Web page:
Abstraction licensing strategies (CAMS process)

Find out how much water is available in your area by viewing Environment Agency abstraction licensing strategies.

The Environment Agency is responsible for managing water resources in England. We need to make sure there is:

  • enough water for people - public water supply, industry and agriculture
  • a healthy environment

The Environment Agency controls how much water is taken with a permitting system. The Environment Agency regulate existing licences and grant new ones. To do this they use:

  • the catchment abstraction management strategy (CAMS) process
  • abstraction licensing strategies

The publication ‘managing water abstraction’ sets out the approach and regulatory framework within which we will manage water resources.

You need a water abstraction licence from the Environment Agency to remove more than 20 cubic metres of water a day from a watercourse or underground water reserve in England.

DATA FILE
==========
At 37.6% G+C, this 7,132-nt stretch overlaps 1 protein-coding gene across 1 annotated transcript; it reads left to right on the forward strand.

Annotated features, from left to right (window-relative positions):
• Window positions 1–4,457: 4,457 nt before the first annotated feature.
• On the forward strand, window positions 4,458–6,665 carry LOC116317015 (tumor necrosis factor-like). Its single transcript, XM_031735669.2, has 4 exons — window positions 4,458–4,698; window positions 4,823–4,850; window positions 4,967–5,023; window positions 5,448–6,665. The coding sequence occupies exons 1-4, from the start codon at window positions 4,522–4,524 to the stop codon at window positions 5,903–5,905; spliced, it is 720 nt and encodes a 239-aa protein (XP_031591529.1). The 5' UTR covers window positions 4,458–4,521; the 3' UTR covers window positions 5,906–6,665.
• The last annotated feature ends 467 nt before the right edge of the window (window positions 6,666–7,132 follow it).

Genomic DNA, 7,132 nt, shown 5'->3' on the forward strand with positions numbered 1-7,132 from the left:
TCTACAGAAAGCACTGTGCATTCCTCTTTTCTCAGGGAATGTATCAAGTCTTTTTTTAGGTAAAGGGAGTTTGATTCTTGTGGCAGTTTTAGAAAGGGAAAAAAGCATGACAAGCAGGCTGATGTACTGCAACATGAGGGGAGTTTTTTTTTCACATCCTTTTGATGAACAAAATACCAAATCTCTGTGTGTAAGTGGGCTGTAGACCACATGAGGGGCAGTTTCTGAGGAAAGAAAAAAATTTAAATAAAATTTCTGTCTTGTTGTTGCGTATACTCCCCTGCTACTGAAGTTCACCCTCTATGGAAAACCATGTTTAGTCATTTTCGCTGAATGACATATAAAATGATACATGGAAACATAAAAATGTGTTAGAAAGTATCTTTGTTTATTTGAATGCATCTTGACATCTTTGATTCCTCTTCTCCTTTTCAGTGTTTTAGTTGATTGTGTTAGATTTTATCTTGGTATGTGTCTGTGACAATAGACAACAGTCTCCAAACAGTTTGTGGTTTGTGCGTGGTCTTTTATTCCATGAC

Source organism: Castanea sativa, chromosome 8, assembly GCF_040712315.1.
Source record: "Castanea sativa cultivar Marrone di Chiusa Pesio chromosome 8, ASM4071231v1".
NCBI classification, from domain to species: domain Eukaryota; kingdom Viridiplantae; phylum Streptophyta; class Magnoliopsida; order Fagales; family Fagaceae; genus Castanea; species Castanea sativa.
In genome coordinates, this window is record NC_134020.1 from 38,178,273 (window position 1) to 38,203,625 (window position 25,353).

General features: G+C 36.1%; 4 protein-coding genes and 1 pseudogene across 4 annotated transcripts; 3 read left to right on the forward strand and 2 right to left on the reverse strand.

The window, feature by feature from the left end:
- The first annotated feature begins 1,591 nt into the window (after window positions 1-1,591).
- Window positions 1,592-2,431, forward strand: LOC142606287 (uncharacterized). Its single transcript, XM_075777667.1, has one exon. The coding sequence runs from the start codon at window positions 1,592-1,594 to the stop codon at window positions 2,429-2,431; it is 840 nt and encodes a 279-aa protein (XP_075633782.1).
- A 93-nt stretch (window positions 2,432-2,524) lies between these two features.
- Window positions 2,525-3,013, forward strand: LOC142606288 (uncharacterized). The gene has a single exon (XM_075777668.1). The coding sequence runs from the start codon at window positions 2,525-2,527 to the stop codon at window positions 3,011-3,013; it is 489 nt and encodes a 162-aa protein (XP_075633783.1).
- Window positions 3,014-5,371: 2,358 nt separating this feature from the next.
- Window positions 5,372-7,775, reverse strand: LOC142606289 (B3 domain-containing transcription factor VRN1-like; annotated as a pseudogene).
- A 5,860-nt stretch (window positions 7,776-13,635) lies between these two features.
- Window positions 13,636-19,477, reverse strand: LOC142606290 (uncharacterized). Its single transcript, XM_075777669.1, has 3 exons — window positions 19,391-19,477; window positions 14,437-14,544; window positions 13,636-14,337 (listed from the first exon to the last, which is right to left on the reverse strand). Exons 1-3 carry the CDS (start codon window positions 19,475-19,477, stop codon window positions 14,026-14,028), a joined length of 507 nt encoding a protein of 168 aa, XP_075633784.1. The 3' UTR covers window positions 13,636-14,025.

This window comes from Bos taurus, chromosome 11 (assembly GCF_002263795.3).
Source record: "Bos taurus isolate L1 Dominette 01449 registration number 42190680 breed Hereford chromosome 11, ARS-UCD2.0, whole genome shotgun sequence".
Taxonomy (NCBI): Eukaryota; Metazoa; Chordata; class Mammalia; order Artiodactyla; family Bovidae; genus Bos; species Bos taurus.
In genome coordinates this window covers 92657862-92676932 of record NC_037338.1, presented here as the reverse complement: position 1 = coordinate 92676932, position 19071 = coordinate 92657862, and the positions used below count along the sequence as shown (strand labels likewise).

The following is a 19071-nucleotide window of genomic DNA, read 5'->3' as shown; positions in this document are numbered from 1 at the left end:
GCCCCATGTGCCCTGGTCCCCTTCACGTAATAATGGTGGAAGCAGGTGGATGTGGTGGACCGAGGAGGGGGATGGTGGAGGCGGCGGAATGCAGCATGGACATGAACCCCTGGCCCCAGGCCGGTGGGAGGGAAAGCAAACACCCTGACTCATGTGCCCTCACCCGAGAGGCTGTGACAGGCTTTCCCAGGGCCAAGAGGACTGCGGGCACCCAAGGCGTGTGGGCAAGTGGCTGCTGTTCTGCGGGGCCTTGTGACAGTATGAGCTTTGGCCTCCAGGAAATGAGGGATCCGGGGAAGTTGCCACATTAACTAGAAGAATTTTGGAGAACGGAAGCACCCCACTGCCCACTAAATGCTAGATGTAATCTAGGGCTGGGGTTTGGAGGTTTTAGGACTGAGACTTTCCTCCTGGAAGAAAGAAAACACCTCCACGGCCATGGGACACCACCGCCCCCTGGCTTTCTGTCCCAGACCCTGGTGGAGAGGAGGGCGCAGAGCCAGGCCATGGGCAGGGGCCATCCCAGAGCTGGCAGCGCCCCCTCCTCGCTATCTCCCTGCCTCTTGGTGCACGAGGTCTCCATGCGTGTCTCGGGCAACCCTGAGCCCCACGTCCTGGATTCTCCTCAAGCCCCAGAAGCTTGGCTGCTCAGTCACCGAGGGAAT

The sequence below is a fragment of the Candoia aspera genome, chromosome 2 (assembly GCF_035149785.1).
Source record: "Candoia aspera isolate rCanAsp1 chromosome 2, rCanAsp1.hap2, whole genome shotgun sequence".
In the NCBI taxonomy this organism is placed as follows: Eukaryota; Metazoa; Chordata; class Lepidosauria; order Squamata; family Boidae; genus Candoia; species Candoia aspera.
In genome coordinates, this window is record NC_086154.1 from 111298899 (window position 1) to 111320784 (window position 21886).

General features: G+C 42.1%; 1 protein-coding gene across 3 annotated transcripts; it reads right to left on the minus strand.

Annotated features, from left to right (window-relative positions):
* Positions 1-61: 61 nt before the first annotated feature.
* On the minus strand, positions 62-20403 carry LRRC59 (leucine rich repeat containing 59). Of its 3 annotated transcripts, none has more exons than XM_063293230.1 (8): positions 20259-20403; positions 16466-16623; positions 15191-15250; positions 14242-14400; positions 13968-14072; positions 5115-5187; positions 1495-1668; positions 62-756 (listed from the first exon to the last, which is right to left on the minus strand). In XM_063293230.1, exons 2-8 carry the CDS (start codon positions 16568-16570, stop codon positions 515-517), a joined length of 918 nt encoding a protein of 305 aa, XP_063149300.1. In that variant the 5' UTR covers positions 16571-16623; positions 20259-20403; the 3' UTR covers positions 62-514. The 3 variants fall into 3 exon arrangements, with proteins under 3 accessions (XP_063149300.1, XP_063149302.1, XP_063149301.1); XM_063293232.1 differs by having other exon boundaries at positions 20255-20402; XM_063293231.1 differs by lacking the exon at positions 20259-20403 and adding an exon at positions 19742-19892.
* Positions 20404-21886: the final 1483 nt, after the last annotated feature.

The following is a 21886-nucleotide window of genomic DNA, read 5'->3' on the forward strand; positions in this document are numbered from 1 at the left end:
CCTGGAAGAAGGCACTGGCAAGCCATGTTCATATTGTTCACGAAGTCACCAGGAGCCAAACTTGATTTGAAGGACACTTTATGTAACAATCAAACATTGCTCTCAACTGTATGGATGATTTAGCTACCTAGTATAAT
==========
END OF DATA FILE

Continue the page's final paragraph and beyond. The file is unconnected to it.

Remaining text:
The strategies below are grouped by Environment Agency areas. See a map showing the areas.

North East (map area 1)

Cumbria and Lancashire (map area 2)

Yorkshire (map area 3)

Greater Manchester, Merseyside and Cheshire (map area 4)

Lincolnshire and Northamptonshire (map area 5)

East Midlands (map area 6)

West Midlands (map area 7)

Wessex (map area 8)

Devon, Cornwall and Isles of Scilly (map area 9)

East Anglia (map area 10)

Thames (map area 11)

Hertfordshire and North London (map area 12)

Kent, South London and East Sussex (map area 13)

Solent and South Downs (map area 14)

Published 30 April 2014
Last updated 3 May 2023 + show all updates
  1. Added Teme ALS and Warwickshire Avon ALS to the West Midlands collection, April 2023

  2. Added to the collection page: 1) Till and Tweed abstraction licensing strategy (ALS). 2) Arun and Western Streams ALS. 3) Alt Crossens ALS. 4) South and West Somerset ALS. 5) East Devon ALS.

  3. Added links to new abstraction licensing stratagies for: Witham, Idle and Torne, East Suffolk, Cam and Ely Ouse.

  4. Updated Environment Agency area names and map areas.

  5. Re-titled linked publications to give consistent format.

  6. First published.